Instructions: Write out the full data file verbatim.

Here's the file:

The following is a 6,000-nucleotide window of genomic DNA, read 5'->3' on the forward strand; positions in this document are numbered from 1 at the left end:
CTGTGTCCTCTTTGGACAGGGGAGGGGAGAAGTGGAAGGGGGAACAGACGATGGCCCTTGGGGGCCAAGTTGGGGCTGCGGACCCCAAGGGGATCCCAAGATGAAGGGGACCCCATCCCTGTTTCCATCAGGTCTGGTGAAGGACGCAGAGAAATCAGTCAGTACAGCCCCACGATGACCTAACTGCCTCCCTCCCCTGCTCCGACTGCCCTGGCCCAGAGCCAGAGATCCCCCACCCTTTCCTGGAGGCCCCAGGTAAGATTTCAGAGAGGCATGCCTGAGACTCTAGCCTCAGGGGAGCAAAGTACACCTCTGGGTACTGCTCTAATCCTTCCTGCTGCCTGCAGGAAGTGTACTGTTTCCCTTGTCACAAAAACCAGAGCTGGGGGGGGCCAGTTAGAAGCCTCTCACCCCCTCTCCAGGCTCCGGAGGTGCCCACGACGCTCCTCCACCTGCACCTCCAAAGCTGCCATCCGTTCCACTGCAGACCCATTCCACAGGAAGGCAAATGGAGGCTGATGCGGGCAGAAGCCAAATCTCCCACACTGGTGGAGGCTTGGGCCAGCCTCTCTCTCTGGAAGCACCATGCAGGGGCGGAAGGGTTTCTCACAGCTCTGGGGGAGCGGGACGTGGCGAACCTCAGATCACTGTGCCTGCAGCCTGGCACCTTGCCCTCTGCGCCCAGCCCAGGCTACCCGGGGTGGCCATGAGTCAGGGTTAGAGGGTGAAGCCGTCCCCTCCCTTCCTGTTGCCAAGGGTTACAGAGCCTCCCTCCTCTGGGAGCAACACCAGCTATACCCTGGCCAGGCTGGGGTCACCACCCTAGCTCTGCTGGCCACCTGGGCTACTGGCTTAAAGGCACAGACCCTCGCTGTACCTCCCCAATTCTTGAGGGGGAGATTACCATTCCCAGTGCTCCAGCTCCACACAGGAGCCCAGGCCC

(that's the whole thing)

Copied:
The following is a 6,000-nucleotide window of genomic DNA, read 5'->3' on the forward strand; positions in this document are numbered from 1 at the left end:
CTGTGTCCTCTTTGGACAGGGGAGGGGAGAAGTGGAAGGGGGAACAGACGATGGCCCTTGGGGGCCAAGTTGGGGCTGCGGACCCCAAGGGGATCCCAAGATGAAGGGGACCCCATCCCTGTTTCCATCAGGTCTGGTGAAGGACGCAGAGAAATCAGTCAGTACAGCCCCACGATGACCTAACTGCCTCCCTCCCCTGCTCCGACTGCCCTGGCCCAGAGCCAGAGATCCCCCACCCTTTCCTGGAGGCCCCAGGTAAGATTTCAGAGAGGCATGCCTGAGACTCTAGCCTCAGGGGAGCAAAGTACACCTCTGGGTACTGCTCTAATCCTTCCTGCTGCCTGCAGGAAGTGTACTGTTTCCCTTGTCACAAAAACCAGAGCTGGGGGGGGCCAGTTAGAAGCCTCTCACCCCCTCTCCAGGCTCCGGAGGTGCCCACGACGCTCCTCCACCTGCACCTCCAAAGCTGCCATCCGTTCCACTGCAGACCCATTCCACAGGAAGGCAAATGGAGGCTGATGCGGGCAGAAGCCAAATCTCCCACACTGGTGGAGGCTTGGGCCAGCCTCTCTCTCTGGAAGCACCATGCAGGGGCGGAAGGGTTTCTCACAGCTCTGGGGGAGCGGGACGTGGCGAACCTCAGATCACTGTGCCTGCAGCCTGGCACCTTGCCCTCTGCGCCCAGCCCAGGCTACCCGGGGTGGCCATGAGTCAGGGTTAGAGGGTGAAGCCGTCCCCTCCCTTCCTGTTGCCAAGGGTTACAGAGCCTCCCTCCTCTGGGAGCAACACCAGCTATACCCTGGCCAGGCTGGGGTCACCACCCTAGCTCTGCTGGCCACCTGGGCTACTGGCTTAAAGGCACAGACCCTCGCTGTACCTCCCCAATTCTTGAGGGGGAGATTACCATTCCCAGTGCTCCAGCTCCACACAGGAGCCCAGGCCC